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PGGB, Noise Shaping and 24-bit Audio (Part 2)

This is part 2 of a series on PGGB technology.

At the start of digital audio in 1980, Sony and Philips considered clinical measurements of our hearing to guide product specifications. At that time, it was determined that we can reliably detect a loudness change of about 1dB and a frequency change of 3-4Hz. Hence, the CD player was released with an 80dB SNR and 16bit audio. This was considered plenty good enough then ...but the development of high resolution digital audio formats and better components and transducers now indicates that the ear is much more sensitive.

Today, it is widely accepted that the threshold of human hearing corresponds to air vibrations on the order of a tenth of an atomic diameter - about one billionth of atmospheric pressure. This incredible sensitivity is enhanced by an effective amplification of the sound signal by the outer and middle ear structures. And this explains why we can consciously (and subconsciously) discern lower noise/distortion and why PGGB can make a difference to even the best DACs.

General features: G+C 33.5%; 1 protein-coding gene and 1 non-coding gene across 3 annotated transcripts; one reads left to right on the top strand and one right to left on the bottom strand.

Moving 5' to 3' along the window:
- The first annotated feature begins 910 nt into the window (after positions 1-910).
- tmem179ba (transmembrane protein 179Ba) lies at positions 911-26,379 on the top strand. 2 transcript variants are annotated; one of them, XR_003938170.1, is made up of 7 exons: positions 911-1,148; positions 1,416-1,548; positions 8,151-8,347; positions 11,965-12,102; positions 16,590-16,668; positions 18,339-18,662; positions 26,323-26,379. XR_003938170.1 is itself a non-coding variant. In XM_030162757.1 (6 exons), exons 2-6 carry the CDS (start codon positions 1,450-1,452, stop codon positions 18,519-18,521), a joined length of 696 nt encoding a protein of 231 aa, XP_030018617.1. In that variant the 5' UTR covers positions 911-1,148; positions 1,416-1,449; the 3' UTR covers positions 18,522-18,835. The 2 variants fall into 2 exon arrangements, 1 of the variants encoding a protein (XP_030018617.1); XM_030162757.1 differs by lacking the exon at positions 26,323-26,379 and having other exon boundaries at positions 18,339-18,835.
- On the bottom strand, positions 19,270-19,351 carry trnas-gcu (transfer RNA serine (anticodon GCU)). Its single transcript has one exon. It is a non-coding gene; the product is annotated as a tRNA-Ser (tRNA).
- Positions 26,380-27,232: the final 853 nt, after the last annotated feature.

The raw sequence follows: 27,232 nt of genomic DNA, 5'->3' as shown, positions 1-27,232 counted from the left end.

PGGB signal reconstruction produces a ultra high resolution (floating-point) internal result that has to be converted to the resolution of the DAC. The conversion from floating point to fixed-point uses noise shaping. This preserves the reconstructed signal through a combination of random dispersion and dithering of the quantization noise to higher frequencies. PGGB uses a high order noise shaper at high precision for lower than 400dB noise at 24-bit output - essentially zero.

Consider the sine wave represented above. The energy (sound pressure) is proportional to the area under the curve. At a bit depth of 24-bits(± 8,388,608), a sampling rate of 16fS (768kHz) and say, a 1kHz tone, a change of one bit at fS changes this area by less than one-billionth. 

 Δ = 1 / 2^(23) * 1000/768000 = 1.5 x 10^(-10)

This means a 24-bit signal at 16fS is (probably) sufficient to resolve human hearing. Over a single sample, the extra information imparted by PGGB is materially audible and, in aggregate over many samples, PGGB noise shaping can convey the full resolution of the reconstructed signal. IMO, this explains the uncanny increase in transparency that users' hear.

The next installment of this series will discuss the importance of a DAC's linearity on this transparency.

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